CATCH THE BUZZ 12/10/13
Who’s Best At What, When and Where Finally Gets Measured
From tomatoes to pumpkins, most fruit and vegetable crops rely on pollination by bees and other insect species – and the future of many of those species is uncertain. Now researchers from North Carolina State University are proposing a set of guidelines for assessing the performance of pollinator species in order to determine which species are most important and should be prioritized for protection.
"Widespread concerns over the fate of honey bees and other pollinators have led to increased efforts to understand which species are the most effective pollinators, since this has huge ramifications for the agriculture industry," says Dr. Hannah Burrack, an associate professor of entomology at NC State and co-author of a paper on the new guidelines and related research. "However, various research efforts have taken a wide variety of approaches, making it difficult to compare results in a meaningful way.
"We've developed a set of metrics that we think offers a comprehensive overview of pollination efficiency, which would allow researchers to compare data from different crops and regions."
The new comprehensive approach looks at four specific metrics. First is single-visit efficiency, which measures the number of seeds produced when one bee visits one flower. Second is abundance, which measures the number of each type of bee observed in a study area. Third is inclement weather behavior, which tracks how active a bee species is during cool, cloudy and/or windy weather. Fourth is visitation rate, or the number of flowers that a bee visits while foraging, and the amount of time it spends at each flower.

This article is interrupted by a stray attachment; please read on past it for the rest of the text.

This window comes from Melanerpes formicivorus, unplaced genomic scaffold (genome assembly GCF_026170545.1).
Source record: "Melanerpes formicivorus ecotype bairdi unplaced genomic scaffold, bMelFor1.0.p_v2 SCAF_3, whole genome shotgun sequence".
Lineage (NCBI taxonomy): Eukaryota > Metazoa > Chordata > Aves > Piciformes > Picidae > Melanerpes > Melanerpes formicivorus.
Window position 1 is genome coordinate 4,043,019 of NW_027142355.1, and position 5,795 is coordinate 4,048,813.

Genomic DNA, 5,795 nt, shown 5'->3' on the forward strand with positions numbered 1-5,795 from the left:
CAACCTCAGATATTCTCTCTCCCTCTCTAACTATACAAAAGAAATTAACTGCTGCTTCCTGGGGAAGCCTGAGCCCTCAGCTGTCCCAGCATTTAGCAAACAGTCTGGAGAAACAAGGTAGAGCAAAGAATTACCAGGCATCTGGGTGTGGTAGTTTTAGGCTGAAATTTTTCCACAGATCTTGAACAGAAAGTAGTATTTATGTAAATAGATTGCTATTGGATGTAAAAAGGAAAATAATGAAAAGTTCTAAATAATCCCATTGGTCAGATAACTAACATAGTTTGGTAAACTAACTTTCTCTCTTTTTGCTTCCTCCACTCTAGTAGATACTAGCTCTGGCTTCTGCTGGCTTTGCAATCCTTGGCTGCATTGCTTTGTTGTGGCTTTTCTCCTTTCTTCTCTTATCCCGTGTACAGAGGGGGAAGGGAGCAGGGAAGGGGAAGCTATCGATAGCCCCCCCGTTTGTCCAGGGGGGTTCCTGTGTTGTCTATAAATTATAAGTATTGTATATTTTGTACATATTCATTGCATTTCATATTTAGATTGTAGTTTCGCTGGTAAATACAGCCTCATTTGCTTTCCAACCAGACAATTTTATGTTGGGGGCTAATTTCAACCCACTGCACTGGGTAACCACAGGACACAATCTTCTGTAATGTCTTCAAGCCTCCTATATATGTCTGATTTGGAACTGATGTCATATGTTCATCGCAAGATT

“The perfect bee would produce a lot of seeds and visit a lot of flowers, even in poor weather – and there would be a lot of them," Burrack says. "But as far as we know, the perfect bee doesn't exist."
The researchers conducted a pilot study using their comprehensive approach to assess the pollination performance of various bee species on economically important highbush blueberry crops in North Carolina. They found that small native bees had extremely high single-visit efficiency rates and were active during inclement weather. However, small native bees did not have high abundance nor appear to have high visitation rates.
"This highlights the importance of incorporating multiple metrics," says Dr. David Tarpy, an associate professor of entomology at NC State and co-author of the paper. "Because researchers looking only at visitation rates or abundance may think the small native species are unimportant, when they actually appear to be important pollinators for blueberry growers."
The paper, "Multiple Criteria for Evaluating Pollinator Performance in Highbush Blueberry (Ericales: Ericaceae) Agroecosystems," was published online Nov. 25 in the journal Environmental Entomology. Lead author of the paper is Shelley Rogers, a former graduate student at NC State. The work was supported by the National Science Foundation, the N.C. Blueberry Council and the NC State Beekeepers Association.
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